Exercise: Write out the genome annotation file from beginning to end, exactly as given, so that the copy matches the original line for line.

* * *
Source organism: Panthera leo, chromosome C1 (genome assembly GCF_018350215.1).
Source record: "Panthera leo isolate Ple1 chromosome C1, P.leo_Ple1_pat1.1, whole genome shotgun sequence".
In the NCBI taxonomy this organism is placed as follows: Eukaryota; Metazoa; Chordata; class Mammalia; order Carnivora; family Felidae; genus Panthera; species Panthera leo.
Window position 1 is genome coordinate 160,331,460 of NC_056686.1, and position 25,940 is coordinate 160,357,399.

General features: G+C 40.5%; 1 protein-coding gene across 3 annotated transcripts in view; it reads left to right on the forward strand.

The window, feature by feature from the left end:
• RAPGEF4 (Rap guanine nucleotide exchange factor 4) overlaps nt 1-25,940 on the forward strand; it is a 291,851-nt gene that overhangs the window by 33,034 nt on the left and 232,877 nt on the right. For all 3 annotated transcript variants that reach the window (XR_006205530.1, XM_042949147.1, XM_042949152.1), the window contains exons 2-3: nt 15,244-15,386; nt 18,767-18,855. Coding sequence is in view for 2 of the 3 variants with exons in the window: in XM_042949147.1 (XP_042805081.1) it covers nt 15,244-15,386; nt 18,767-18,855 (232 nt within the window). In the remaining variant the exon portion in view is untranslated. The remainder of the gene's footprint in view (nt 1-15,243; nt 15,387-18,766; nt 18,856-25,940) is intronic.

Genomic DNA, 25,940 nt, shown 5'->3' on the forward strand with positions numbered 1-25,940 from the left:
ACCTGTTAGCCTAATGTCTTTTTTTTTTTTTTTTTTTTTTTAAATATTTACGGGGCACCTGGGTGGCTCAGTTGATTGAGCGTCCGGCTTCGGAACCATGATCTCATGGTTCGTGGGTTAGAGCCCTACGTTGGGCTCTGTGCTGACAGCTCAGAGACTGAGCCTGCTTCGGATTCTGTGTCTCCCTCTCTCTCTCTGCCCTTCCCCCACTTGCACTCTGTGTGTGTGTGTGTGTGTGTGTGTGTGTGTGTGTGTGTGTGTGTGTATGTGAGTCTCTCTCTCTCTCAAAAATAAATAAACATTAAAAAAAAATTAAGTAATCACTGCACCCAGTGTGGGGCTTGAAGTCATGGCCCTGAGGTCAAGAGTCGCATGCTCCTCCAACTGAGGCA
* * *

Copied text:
Source organism: Panthera leo, chromosome C1 (genome assembly GCF_018350215.1).
Source record: "Panthera leo isolate Ple1 chromosome C1, P.leo_Ple1_pat1.1, whole genome shotgun sequence".
In the NCBI taxonomy this organism is placed as follows: Eukaryota; Metazoa; Chordata; class Mammalia; order Carnivora; family Felidae; genus Panthera; species Panthera leo.
Window position 1 is genome coordinate 160,331,460 of NC_056686.1, and position 25,940 is coordinate 160,357,399.

General features: G+C 40.5%; 1 protein-coding gene across 3 annotated transcripts in view; it reads left to right on the forward strand.

The window, feature by feature from the left end:
• RAPGEF4 (Rap guanine nucleotide exchange factor 4) overlaps nt 1-25,940 on the forward strand; it is a 291,851-nt gene that overhangs the window by 33,034 nt on the left and 232,877 nt on the right. For all 3 annotated transcript variants that reach the window (XR_006205530.1, XM_042949147.1, XM_042949152.1), the window contains exons 2-3: nt 15,244-15,386; nt 18,767-18,855. Coding sequence is in view for 2 of the 3 variants with exons in the window: in XM_042949147.1 (XP_042805081.1) it covers nt 15,244-15,386; nt 18,767-18,855 (232 nt within the window). In the remaining variant the exon portion in view is untranslated. The remainder of the gene's footprint in view (nt 1-15,243; nt 15,387-18,766; nt 18,856-25,940) is intronic.

Genomic DNA, 25,940 nt, shown 5'->3' on the forward strand with positions numbered 1-25,940 from the left:
ACCTGTTAGCCTAATGTCTTTTTTTTTTTTTTTTTTTTTTTAAATATTTACGGGGCACCTGGGTGGCTCAGTTGATTGAGCGTCCGGCTTCGGAACCATGATCTCATGGTTCGTGGGTTAGAGCCCTACGTTGGGCTCTGTGCTGACAGCTCAGAGACTGAGCCTGCTTCGGATTCTGTGTCTCCCTCTCTCTCTCTGCCCTTCCCCCACTTGCACTCTGTGTGTGTGTGTGTGTGTGTGTGTGTGTGTGTGTGTGTGTGTGTGTATGTGAGTCTCTCTCTCTCTCAAAAATAAATAAACATTAAAAAAAAATTAAGTAATCACTGCACCCAGTGTGGGGCTTGAAGTCATGGCCCTGAGGTCAAGAGTCGCATGCTCCTCCAACTGAGGCA